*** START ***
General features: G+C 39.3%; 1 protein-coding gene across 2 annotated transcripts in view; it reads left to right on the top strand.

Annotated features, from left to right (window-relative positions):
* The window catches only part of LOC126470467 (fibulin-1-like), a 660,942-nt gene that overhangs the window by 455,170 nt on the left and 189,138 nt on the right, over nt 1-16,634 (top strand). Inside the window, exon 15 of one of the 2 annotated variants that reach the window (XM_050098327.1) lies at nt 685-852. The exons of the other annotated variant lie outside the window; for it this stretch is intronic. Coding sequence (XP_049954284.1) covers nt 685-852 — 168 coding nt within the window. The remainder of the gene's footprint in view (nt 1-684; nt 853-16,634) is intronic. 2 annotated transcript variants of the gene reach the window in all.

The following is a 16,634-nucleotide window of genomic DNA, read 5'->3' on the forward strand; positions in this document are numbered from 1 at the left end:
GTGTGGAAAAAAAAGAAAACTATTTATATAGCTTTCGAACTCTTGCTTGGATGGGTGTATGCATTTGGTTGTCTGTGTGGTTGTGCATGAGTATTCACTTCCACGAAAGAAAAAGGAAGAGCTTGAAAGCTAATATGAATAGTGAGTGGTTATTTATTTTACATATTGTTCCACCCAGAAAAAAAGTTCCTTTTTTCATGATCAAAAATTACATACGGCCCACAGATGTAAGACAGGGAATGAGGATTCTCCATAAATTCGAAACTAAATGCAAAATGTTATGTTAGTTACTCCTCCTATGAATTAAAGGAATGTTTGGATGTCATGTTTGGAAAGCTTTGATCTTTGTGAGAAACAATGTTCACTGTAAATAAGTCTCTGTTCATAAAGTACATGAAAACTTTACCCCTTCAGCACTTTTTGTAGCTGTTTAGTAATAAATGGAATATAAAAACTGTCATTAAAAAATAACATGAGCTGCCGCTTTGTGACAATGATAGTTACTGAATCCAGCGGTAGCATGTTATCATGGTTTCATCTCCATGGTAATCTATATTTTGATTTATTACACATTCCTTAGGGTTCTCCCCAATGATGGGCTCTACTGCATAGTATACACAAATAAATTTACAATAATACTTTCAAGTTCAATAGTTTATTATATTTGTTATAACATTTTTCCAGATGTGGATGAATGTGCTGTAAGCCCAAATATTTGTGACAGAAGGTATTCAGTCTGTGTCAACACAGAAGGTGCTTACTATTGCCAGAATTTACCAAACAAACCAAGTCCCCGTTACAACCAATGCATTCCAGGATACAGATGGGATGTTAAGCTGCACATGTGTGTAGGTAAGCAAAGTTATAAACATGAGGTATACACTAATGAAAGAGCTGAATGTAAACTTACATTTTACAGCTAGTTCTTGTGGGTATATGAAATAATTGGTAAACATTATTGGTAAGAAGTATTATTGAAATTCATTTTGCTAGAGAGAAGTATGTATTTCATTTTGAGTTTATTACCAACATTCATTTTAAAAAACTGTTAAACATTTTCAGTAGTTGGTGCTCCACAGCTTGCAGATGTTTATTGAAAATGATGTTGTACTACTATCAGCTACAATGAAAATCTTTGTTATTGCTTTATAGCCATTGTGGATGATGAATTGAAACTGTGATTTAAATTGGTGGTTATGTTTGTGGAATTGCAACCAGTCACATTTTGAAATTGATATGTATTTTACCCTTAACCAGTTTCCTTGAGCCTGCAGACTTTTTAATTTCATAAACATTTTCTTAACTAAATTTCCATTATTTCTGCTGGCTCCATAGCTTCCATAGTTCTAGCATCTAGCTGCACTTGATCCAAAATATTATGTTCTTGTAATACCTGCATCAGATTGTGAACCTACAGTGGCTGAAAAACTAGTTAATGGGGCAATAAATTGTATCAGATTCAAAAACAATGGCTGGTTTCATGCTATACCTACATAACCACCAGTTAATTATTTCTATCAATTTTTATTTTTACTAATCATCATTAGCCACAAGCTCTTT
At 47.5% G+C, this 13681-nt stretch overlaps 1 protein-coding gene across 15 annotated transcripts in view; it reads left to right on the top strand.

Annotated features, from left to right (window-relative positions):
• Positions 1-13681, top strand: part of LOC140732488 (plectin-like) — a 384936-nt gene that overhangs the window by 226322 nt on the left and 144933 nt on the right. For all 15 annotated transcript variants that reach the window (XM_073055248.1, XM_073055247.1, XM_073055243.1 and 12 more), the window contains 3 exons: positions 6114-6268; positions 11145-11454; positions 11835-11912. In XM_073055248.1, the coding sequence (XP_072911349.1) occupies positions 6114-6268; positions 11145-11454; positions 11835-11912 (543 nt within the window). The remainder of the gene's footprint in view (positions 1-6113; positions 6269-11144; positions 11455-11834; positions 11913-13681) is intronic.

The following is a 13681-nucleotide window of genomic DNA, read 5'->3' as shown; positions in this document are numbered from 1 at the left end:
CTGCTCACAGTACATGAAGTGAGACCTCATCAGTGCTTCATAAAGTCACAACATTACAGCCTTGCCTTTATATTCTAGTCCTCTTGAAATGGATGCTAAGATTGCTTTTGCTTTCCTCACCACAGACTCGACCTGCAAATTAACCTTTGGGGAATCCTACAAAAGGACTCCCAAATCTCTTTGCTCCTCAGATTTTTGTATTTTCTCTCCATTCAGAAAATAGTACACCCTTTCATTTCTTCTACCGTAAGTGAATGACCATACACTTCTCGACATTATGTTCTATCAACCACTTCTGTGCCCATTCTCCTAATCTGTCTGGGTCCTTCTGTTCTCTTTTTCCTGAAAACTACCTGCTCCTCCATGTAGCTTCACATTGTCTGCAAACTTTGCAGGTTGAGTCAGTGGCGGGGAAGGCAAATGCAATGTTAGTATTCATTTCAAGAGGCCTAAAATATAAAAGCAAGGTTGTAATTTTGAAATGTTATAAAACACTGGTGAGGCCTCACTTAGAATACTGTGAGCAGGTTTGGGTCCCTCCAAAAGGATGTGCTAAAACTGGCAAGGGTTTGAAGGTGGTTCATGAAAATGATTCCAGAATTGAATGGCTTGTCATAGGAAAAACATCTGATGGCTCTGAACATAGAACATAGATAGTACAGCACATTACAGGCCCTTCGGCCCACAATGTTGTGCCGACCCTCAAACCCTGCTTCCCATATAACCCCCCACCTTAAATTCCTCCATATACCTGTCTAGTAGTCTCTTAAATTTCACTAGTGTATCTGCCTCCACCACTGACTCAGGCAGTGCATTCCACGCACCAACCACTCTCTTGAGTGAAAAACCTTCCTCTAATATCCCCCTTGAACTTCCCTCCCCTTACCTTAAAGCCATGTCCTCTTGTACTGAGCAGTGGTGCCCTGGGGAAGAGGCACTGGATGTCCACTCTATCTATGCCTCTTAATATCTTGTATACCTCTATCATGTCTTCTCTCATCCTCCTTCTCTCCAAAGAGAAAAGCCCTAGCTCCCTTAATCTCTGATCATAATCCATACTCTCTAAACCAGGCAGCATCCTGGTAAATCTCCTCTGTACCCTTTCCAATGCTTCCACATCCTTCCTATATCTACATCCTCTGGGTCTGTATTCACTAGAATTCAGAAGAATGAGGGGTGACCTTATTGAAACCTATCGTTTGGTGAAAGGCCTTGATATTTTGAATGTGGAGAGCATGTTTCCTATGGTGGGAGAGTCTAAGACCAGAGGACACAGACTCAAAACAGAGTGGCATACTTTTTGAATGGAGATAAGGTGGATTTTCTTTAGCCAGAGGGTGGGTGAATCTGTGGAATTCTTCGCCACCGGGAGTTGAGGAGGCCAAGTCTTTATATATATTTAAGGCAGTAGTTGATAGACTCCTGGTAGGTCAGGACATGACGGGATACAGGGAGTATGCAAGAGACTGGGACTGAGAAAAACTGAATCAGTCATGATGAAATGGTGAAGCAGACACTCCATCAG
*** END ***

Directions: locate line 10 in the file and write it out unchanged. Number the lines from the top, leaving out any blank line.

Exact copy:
CTGCTCACAGTACATGAAGTGAGACCTCATCAGTGCTTCATAAAGTCACAACATTACAGCCTTGCCTTTATATTCTAGTCCTCTTGAAATGGATGCTAAGATTGCTTTTGCTTTCCTCACCACAGACTCGACCTGCAAATTAACCTTTGGGGAATCCTACAAAAGGACTCCCAAATCTCTTTGCTCCTCAGATTTTTGTATTTTCTCTCCATTCAGAAAATAGTACACCCTTTCATTTCTTCTACCGTAAGTGAATGACCATACACTTCTCGACATTATGTTCTATCAACCACTTCTGTGCCCATTCTCCTAATCTGTCTGGGTCCTTCTGTTCTCTTTTTCCTGAAAACTACCTGCTCCTCCATGTAGCTTCACATTGTCTGCAAACTTTGCAGGTTGAGTCAGTGGCGGGGAAGGCAAATGCAATGTTAGTATTCATTTCAAGAGGCCTAAAATATAAAAGCAAGGTTGTAATTTTGAAATGTTATAAAACACTGGTGAGGCCTCACTTAGAATACTGTGAGCAGGTTTGGGTCCCTCCAAAAGGATGTGCTAAAACTGGCAAGGGTTTGAAGGTGGTTCATGAAAATGATTCCAGAATTGAATGGCTTGTCATAGGAAAAACATCTGATGGCTCTGAACATAGAACATAGATAGTACAGCACATTACAGGCCCTTCGGCCCACAATGTTGTGCCGACCCTCAAACCCTGCTTCCCATATAACCCCCCACCTTAAATTCCTCCATATACCTGTCTAGTAGTCTCTTAAATTTCACTAGTGTATCTGCCTCCACCACTGACTCAGGCAGTGCATTCCACGCACCAACCACTCTCTTGAGTGAAAAACCTTCCTCTAATATCCCCCTTGAACTTCCCTCCCCTTACCTTAAAGCCATGTCCTCTTGTACTGAGCAGTGGTGCCCTGGGGAAGAGGCACTGGATGTCCACTCTATCTATGCCTCTTAATATCTTGTATACCTCTATCATGTCTTCTCTCATCCTCCTTCTCTCCAAAGAGAAAAGCCCTAGCTCCCTTAATCTCTGATCATAATCCATACTCTCTAAACCAGGCAGCATCCTGGTAAATCTCCTCTGTACCCTTTCCAATGCTTCCACATCCTTCCTATATCTACATCCTCTGGGTCTGTATTCACTAGAATTCAGAAGAATGAGGGGTGACCTTATTGAAACCTATCGTTTGGTGAAAGGCCTTGATATTTTGAATGTGGAGAGCATGTTTCCTATGGTGGGAGAGTCTAAGACCAGAGGACACAGACTCAAAACAGAGTGGCATACTTTTTGAATGGAGATAAGGTGGATTTTCTTTAGCCAGAGGGTGGGTGAATCTGTGGAATTCTTCGCCACCGGGAGTTGAGGAGGCCAAGTCTTTATATATATTTAAGGCAGTAGTTGATAGACTCCTGGTAGGTCAGGACATGACGGGATACAGGGAGTATGCAAGAGACTGGGACTGAGAAAAACTGAATCAGTCATGATGAAATGGTGAAGCAGACACTCCATCAG